(670 The Score) With 12 arbitration-eligible players this offseason, new Cubs president of baseball operations Jed Hoyer has a few decisions to make ahead of the non-tender deadline that looms Wednesday at 7 p.m. CT.
It’s by then that teams must decide whether to extend a contract for 2021 to players with less than six years of service time. If a club non-tenders a player, he becomes a free agent. The Cubs’ arbitration-eligible players are third baseman Kris Bryant, shortstop Javier Baez, outfielder Kyle Schwarber, catcher Willson Contreras, catcher Victor Caratini, outfielder Ian Happ, outfielder Albert Almora Jr., designated hitter/outfielder Jose Martinez, right-hander Colin Rea, reliever Kyle Ryan, reliever Ryan Tepera and reliever Dan Winkler.
Bryant is the headlining name, as he’s projected to make close to $19 million in his last year of arbitration, a process in which teams and players negotiate a salary figure for the upcoming season and then exchange numbers if they can’t agree on a salary by mid-January. An independent panel then chooses one of the two figures as the player’s salary for the upcoming season if the sides go to a hearing.
Because of the revenue strife that has afflicted the MLB landscape without fans in the stands amid the pandemic in 2020, the expectation is more players than usual will be non-tendered – and perhaps even some stars. In the Cubs’ case, could that include Bryant in a cost-cutting measure? The answer is probably not, despite some buzz and uncertainty about his future.
Bryant’s name came up often in trade discussions last offseason, and it will again this winter. There will certainly be teams with an interest in Bryant, who turns 29 in January. He’s coming off an injury-plagued season in which he hit .206 with four homers, 11 RBIs and a .644 OPS in 34 games, but he remains one of the best third basemen in the game when healthy. As the Cubs look to transition into a new phase, trading Bryant remains an option to add more youth to the roster and to address some needs down the line.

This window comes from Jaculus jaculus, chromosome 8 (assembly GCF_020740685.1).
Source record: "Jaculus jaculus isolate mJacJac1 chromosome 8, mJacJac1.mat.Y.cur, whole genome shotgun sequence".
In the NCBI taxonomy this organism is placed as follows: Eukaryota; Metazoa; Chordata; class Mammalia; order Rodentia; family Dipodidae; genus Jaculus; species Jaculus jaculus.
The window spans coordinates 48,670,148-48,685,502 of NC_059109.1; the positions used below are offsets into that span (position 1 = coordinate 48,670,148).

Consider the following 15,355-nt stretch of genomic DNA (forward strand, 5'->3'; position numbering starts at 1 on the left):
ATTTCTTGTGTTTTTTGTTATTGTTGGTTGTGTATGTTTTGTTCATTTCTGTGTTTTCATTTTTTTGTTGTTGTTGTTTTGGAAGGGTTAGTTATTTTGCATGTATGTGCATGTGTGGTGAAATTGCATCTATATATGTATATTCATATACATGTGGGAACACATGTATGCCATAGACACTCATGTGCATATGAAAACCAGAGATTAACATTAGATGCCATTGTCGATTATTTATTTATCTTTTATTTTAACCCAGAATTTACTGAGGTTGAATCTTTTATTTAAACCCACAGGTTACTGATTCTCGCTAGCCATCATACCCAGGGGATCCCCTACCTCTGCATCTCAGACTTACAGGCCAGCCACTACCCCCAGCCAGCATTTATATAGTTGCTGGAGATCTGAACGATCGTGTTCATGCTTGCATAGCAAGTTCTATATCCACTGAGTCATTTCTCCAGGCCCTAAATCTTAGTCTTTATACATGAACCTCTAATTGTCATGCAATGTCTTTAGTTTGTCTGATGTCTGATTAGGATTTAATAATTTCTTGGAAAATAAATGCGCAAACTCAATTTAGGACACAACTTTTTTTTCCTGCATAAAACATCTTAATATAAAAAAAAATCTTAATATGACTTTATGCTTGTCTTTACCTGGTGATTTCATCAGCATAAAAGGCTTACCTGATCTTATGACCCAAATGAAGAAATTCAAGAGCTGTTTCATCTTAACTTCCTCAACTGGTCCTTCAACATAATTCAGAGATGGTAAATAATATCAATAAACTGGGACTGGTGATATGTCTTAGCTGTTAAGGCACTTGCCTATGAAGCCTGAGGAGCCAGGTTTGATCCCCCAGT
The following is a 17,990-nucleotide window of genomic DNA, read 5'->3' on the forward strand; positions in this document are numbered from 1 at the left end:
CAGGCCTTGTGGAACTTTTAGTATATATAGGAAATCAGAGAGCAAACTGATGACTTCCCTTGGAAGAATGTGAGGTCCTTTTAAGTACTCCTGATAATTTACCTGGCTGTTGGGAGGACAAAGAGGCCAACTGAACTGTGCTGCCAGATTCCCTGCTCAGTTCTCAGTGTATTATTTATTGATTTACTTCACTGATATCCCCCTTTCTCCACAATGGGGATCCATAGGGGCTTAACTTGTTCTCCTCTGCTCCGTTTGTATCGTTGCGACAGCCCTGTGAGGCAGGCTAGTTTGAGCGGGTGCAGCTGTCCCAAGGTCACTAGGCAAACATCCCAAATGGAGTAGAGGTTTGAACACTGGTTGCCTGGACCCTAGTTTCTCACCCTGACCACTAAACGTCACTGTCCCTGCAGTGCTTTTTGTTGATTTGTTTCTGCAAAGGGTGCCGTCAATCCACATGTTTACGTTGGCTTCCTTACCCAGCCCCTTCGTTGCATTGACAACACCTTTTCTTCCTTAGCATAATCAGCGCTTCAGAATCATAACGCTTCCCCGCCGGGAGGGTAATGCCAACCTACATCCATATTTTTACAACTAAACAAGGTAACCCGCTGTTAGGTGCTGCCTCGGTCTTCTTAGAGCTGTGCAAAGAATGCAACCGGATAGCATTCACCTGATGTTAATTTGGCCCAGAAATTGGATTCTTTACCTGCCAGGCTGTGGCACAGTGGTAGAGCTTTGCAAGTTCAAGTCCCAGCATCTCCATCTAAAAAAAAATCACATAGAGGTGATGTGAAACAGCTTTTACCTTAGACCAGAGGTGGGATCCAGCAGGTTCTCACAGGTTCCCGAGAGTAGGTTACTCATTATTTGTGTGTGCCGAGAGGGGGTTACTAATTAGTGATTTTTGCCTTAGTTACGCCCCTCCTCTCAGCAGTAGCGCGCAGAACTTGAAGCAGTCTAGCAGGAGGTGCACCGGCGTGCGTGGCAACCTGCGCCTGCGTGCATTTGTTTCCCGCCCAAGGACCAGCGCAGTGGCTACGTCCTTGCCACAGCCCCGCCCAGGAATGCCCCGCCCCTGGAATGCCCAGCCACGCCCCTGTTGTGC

Perhaps the biggest name who’s likely to be non-tendered is Almora, the Cubs’ first-round pick in the 2012 amateur draft. Happ has established himself as the Cubs’ everyday center fielder, leaving the light-hitting Almora to be a defensive replacement and pinch-runner. Almora hit .236 with a .651 OPS in 2019 and then hit .167 with a .465 OPS in 28 games in limited action in 2020, when he was demoted to the club’s alternate training site in South Bend. Almora is projected by MLB Trade Rumors to make $1.57 million in arbitration. It’s not a big figure, but unless the Cubs trade Almora by Wednesday evening, there’s a solid chance he won’t be offered a contract.
Ryan is also on the bubble after posting a 5.17 ERA in 18 appearances in 2020. He’s projected to make $1.2 million in arbitration. Martinez also could be non-tendered as he projects to make $2.1 million in arbitration. The Cubs acquired Martinez just ahead of the trade deadline this past season, but he provided no help at all. He went 0-for-21 with a walk in 22 plate appearances for Chicago.
Bruce Levine covers the Cubs and White Sox for 670 The Score. Follow him on Twitter @MLBBruceLevine.